They can laugh about it now. Charlize Theron revealed in a new interview shared on Wednesday, April 20, that she and her Cider House Rules costar Tobey Maguire did not get along on the set of the 1999 drama, based on John Irving’s bestselling novel of the same name.
“Tobey and I had a bit of a rough time,” Theron, 40, told V Magazine in its Hollywood Issue cover story. “I mean, we’re good now. It was a difficult movie. Every day is completely different for a completely different reason. Whether it’s the weather, or the writing isn’t there, or you don’t get along with your castmate, you have to be able to go to something else that’s just as powerful. Does it make it as enjoyable? Probably not. I mean, there were just a couple of days that Tobey and I had a rough time.”
Theron’s role as Candy Kendall opposite Maguire’s Homer Wells in the period film was one of her very first major acting gigs in Hollywood. The South Africa native — who was 22 years old at the time of filming — went on to win the Best Actress Academy Award five years later for her portrayal of a serial killer in 2003’s Monster. Like Theron, Maguire was also on the cusp of superstardom at the time, and landed the franchise lead in Spider-Man from 2002 to 2007.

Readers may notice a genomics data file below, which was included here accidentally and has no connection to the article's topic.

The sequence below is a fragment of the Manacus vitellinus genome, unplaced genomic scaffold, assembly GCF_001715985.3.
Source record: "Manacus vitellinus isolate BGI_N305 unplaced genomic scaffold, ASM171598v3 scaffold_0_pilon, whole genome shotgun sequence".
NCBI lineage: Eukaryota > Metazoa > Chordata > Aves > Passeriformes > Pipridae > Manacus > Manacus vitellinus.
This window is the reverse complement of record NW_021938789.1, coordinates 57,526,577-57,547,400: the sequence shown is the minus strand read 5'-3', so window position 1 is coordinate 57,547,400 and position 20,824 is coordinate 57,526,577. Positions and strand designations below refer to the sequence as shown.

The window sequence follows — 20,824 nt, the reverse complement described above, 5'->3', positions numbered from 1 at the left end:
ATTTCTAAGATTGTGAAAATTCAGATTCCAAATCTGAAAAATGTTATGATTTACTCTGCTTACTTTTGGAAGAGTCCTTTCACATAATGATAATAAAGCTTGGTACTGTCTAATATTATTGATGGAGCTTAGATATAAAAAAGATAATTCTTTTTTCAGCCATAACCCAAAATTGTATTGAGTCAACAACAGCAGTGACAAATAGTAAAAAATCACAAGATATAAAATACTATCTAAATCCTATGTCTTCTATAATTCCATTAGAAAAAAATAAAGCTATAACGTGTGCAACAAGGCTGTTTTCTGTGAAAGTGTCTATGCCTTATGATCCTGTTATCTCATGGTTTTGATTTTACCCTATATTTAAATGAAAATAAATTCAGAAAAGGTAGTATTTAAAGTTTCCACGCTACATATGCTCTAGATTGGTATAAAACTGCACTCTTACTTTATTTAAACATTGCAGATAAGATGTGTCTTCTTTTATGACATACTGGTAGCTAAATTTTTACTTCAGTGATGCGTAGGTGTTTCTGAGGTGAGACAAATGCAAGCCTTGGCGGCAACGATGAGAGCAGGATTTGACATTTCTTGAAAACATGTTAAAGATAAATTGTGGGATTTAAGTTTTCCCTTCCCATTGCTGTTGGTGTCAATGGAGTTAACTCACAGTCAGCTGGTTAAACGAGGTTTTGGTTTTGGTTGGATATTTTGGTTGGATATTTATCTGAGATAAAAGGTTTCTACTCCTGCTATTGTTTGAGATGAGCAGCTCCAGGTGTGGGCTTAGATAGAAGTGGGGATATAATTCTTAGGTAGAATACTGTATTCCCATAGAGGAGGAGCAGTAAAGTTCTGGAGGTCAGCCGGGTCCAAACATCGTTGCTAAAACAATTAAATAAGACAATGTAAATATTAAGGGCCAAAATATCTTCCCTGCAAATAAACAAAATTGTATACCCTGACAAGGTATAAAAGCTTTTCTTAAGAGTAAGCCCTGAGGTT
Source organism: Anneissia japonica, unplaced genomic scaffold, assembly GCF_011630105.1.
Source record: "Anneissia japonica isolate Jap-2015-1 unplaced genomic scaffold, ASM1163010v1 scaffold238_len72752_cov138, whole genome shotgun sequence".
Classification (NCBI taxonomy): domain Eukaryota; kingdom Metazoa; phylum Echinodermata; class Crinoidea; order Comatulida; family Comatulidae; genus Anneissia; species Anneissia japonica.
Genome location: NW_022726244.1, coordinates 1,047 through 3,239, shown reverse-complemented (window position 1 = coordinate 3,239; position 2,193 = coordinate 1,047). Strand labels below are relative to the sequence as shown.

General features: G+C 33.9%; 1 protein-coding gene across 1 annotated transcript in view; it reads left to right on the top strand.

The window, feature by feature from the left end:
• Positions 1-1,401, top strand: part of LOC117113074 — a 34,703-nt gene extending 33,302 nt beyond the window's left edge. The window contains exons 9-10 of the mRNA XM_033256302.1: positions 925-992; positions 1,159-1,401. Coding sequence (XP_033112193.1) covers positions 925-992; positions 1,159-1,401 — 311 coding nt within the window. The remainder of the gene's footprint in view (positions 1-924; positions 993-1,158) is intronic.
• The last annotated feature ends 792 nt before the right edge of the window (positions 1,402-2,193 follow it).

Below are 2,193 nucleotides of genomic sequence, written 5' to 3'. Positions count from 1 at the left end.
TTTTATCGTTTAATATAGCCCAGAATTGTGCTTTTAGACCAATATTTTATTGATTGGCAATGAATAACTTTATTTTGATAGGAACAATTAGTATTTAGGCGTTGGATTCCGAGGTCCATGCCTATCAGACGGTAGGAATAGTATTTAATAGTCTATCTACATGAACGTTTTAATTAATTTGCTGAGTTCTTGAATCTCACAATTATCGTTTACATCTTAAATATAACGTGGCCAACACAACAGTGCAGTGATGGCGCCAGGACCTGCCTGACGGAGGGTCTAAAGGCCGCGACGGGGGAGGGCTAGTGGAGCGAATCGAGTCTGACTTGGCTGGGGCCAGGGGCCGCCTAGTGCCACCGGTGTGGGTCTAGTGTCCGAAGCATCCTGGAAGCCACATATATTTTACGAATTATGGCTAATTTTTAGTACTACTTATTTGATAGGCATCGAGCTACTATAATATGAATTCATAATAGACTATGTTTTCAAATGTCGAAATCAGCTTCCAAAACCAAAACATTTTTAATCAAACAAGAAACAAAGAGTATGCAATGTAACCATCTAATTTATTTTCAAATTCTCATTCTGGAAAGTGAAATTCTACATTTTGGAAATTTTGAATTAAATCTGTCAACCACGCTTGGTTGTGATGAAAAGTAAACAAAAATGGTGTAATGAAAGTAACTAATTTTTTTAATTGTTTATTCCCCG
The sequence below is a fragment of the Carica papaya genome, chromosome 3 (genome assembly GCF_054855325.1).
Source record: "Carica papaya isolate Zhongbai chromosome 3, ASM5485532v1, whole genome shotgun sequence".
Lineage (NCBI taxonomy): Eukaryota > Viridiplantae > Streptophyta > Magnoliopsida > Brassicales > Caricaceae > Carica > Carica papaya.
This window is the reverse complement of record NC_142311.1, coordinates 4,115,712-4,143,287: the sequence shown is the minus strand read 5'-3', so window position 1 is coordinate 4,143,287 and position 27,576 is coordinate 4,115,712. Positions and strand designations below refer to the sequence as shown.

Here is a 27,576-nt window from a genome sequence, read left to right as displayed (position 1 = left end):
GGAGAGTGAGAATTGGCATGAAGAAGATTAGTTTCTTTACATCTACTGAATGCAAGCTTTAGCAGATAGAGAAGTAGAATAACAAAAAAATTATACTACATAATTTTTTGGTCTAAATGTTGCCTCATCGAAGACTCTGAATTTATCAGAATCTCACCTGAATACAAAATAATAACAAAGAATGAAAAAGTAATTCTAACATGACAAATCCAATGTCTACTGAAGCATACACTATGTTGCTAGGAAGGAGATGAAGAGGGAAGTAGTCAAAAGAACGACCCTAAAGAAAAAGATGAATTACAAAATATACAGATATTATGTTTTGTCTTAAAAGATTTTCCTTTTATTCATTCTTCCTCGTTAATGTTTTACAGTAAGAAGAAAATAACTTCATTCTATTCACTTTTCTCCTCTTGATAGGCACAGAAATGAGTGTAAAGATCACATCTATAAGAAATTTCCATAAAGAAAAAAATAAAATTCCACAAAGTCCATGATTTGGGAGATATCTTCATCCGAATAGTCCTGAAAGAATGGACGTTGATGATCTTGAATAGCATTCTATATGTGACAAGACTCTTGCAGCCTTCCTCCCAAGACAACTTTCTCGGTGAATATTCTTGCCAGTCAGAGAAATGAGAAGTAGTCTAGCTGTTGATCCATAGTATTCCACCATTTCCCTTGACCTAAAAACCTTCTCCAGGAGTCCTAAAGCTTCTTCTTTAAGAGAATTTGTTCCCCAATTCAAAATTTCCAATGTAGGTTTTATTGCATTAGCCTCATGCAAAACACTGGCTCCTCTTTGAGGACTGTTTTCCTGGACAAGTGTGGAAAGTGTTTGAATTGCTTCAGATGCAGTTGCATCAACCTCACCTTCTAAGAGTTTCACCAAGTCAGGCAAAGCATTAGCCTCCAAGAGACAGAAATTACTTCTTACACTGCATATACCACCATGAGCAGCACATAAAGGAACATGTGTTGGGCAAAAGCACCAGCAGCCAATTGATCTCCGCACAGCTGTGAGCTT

Despite their friction on the set, Theron said she and Maguire eventually put their differences aside. “The rest of the movie, we actually had a really good time. I love Tobey,” she claimed. “I’m kind of glad we had that experience on that movie. It teaches you different things. It taught me that I could fall in love with somebody in my head while looking at someone else … We had some really intimate moments. Tobey and I didn’t feel that way about each other, so I had to figure something else out.”
Theron also discussed the rampant sexism she’s faced in Hollywood over the course of the last few decades. “It’s brutal when you think of the truth of what we face in society, what it means for a woman versus what it means for a man,” the Huntsman: Winter’s War actress reflected to V. “What we, especially women, consider to be our strengths and to be our weaknesses. That aging is a weakness that we think of it that way. Yet, it’s when we’re at our wisest. We’ve experienced everything and we should be considering ourselves the richest.”
“We live in a society where women are treated like wilted flowers,” she continued. “They used to be pretty, but now they’re just kind of wilting. The guy is like a fine bottle of wine. He just gets better and better with age. It became very real, the vanity of it all. That we are all animals of our circumstance. If you are raised to believe that your power is only good for as long as you’re beautiful, then that’s what you’re going to believe.”
The Hollywood Issue of V Magazine hits stands on May 5.
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